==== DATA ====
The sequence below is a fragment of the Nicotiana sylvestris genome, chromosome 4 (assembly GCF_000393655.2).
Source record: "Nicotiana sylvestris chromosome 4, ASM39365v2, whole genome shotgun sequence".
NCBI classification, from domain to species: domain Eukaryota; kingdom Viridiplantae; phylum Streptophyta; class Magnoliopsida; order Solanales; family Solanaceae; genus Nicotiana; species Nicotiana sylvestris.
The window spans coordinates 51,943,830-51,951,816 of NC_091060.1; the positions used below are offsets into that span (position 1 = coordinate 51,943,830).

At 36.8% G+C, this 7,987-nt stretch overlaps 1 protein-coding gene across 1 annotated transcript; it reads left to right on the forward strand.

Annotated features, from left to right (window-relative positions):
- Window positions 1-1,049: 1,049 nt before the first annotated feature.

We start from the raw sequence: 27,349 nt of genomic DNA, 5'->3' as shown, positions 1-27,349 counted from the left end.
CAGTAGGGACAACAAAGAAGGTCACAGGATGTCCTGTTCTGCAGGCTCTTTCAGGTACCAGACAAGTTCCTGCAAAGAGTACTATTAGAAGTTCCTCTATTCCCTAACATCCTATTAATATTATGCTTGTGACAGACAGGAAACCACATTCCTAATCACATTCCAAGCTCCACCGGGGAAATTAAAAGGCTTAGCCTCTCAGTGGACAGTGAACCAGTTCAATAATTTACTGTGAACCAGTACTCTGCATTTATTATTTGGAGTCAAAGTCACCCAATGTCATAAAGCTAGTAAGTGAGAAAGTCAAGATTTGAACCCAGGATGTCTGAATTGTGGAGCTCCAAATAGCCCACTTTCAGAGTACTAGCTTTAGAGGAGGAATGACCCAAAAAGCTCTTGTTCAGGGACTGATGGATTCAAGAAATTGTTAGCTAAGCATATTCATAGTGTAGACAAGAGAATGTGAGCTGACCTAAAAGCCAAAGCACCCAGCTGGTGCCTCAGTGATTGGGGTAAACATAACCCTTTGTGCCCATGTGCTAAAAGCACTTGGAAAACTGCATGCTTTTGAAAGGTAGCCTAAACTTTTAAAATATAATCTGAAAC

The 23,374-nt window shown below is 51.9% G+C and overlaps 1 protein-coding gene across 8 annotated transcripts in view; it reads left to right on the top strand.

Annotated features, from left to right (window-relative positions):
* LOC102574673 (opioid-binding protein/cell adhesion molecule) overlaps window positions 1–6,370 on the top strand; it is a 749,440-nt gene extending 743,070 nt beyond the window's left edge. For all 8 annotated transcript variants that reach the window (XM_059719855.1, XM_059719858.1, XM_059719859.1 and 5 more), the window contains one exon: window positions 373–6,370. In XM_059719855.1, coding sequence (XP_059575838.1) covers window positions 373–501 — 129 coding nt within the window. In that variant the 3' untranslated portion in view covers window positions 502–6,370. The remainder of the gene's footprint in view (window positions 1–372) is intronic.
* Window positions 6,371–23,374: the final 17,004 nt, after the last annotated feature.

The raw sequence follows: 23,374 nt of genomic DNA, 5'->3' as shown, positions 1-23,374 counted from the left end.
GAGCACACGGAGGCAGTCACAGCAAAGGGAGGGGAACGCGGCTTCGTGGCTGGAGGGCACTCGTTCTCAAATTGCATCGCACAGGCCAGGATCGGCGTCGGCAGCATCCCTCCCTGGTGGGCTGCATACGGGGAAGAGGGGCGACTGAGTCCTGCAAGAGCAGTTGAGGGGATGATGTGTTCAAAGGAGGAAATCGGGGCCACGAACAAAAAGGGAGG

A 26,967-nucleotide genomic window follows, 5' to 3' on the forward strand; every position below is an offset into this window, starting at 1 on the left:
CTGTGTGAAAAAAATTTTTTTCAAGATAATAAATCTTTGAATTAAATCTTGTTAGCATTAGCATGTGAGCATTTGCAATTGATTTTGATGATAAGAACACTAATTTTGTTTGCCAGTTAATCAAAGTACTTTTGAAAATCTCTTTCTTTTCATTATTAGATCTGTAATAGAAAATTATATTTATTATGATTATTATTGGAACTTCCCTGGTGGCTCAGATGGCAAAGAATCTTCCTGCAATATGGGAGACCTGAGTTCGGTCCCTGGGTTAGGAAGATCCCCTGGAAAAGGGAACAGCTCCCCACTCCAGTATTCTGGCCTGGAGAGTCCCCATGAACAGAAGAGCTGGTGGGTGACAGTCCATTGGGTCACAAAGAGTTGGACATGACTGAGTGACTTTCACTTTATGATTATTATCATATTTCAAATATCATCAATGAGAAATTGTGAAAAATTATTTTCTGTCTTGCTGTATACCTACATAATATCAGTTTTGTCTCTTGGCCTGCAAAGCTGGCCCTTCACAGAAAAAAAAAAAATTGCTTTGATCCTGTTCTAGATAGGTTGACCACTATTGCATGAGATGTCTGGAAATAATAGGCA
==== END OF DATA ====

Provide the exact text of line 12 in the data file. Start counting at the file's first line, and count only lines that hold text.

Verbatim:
* LOC102574673 (opioid-binding protein/cell adhesion molecule) overlaps window positions 1–6,370 on the top strand; it is a 749,440-nt gene extending 743,070 nt beyond the window's left edge. For all 8 annotated transcript variants that reach the window (XM_059719855.1, XM_059719858.1, XM_059719859.1 and 5 more), the window contains one exon: window positions 373–6,370. In XM_059719855.1, coding sequence (XP_059575838.1) covers window positions 373–501 — 129 coding nt within the window. In that variant the 3' untranslated portion in view covers window positions 502–6,370. The remainder of the gene's footprint in view (window positions 1–372) is intronic.